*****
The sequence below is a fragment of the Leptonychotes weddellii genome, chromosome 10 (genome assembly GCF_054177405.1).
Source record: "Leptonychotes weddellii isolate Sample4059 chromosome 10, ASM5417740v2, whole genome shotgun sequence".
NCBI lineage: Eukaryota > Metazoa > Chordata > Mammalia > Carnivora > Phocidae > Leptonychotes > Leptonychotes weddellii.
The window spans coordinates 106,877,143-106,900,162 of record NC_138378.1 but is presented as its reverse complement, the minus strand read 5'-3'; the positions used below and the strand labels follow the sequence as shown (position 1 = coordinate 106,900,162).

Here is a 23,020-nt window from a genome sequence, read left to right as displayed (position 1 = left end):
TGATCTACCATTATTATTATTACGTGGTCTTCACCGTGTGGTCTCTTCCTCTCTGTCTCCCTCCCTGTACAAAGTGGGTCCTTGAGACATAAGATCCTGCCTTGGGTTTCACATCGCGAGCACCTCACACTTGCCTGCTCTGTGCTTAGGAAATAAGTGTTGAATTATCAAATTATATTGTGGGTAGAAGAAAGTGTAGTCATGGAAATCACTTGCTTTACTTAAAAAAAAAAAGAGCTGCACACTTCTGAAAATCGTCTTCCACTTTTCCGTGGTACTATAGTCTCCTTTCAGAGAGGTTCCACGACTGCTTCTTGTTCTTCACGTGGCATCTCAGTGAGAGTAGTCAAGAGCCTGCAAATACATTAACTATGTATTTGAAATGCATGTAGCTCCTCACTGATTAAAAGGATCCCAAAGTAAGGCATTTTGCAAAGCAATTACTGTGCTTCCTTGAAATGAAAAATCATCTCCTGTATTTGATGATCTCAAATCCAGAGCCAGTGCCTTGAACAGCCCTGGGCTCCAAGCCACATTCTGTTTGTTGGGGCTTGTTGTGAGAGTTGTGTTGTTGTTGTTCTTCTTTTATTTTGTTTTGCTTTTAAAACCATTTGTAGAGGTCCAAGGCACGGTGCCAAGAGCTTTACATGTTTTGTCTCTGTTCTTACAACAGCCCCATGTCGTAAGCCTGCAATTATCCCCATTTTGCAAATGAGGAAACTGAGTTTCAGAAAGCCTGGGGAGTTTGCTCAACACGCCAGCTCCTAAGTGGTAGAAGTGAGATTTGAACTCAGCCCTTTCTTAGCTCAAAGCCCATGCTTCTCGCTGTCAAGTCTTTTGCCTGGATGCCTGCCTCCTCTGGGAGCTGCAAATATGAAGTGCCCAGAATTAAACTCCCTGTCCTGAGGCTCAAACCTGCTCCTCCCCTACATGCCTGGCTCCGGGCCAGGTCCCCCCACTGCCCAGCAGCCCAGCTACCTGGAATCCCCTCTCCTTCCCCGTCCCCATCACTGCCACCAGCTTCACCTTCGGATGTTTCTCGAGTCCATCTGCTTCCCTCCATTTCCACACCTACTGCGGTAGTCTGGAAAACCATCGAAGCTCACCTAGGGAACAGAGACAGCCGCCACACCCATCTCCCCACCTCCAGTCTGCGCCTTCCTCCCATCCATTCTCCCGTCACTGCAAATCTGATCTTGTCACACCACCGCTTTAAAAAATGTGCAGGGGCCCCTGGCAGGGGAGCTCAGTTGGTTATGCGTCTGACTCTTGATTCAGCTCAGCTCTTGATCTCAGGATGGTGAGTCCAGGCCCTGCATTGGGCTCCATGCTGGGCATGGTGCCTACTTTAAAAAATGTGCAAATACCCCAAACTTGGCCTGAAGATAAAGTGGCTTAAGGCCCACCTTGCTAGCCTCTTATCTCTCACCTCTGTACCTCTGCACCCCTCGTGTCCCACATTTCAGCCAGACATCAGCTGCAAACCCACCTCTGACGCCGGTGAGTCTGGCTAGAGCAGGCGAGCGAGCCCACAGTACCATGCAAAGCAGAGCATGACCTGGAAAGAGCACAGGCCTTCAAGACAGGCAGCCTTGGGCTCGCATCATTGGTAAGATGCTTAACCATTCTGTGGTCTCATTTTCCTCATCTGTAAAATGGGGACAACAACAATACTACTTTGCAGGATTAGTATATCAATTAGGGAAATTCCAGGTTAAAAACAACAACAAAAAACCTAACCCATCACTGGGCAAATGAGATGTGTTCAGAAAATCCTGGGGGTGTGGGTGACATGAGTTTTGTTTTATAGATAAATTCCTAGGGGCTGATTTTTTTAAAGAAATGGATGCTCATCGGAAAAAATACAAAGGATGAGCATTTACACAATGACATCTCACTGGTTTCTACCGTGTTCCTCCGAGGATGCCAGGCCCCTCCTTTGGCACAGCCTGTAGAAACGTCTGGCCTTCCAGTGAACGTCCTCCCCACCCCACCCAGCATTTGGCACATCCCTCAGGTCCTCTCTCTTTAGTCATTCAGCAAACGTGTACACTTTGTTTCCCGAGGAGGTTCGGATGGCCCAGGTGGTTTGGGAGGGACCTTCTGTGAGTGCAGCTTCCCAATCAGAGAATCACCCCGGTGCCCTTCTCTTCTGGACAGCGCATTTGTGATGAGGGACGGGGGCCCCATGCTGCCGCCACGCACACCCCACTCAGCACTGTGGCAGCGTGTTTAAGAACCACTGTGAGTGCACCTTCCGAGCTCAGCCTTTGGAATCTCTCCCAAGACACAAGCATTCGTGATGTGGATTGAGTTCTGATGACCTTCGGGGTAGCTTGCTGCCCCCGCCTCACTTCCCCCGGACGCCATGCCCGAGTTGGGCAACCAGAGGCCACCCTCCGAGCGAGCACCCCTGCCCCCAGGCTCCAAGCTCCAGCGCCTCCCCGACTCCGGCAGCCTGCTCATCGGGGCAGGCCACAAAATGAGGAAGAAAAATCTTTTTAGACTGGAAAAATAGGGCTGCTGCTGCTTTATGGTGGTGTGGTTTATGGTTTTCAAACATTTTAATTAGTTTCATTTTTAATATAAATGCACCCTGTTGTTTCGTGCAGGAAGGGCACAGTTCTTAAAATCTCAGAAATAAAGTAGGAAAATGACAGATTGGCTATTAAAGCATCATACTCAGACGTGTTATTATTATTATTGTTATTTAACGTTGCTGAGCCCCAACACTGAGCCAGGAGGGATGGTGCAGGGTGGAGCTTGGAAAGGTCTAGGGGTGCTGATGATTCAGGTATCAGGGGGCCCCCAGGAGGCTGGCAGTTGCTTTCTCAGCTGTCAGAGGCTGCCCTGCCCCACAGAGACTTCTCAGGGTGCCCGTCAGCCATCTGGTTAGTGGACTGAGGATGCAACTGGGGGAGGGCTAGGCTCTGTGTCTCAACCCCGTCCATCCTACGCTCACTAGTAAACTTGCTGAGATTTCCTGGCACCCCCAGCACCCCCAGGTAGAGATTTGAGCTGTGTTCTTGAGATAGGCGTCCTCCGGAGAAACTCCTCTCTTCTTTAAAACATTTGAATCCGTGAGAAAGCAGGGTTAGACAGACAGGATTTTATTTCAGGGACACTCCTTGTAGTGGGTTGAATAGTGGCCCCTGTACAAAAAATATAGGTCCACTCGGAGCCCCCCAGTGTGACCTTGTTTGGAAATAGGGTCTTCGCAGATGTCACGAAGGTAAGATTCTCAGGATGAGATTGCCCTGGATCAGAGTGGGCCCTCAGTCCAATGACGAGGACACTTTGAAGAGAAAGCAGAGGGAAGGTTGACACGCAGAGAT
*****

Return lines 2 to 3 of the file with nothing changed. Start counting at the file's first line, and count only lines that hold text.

Source record: "Leptonychotes weddellii isolate Sample4059 chromosome 10, ASM5417740v2, whole genome shotgun sequence".
NCBI lineage: Eukaryota > Metazoa > Chordata > Mammalia > Carnivora > Phocidae > Leptonychotes > Leptonychotes weddellii.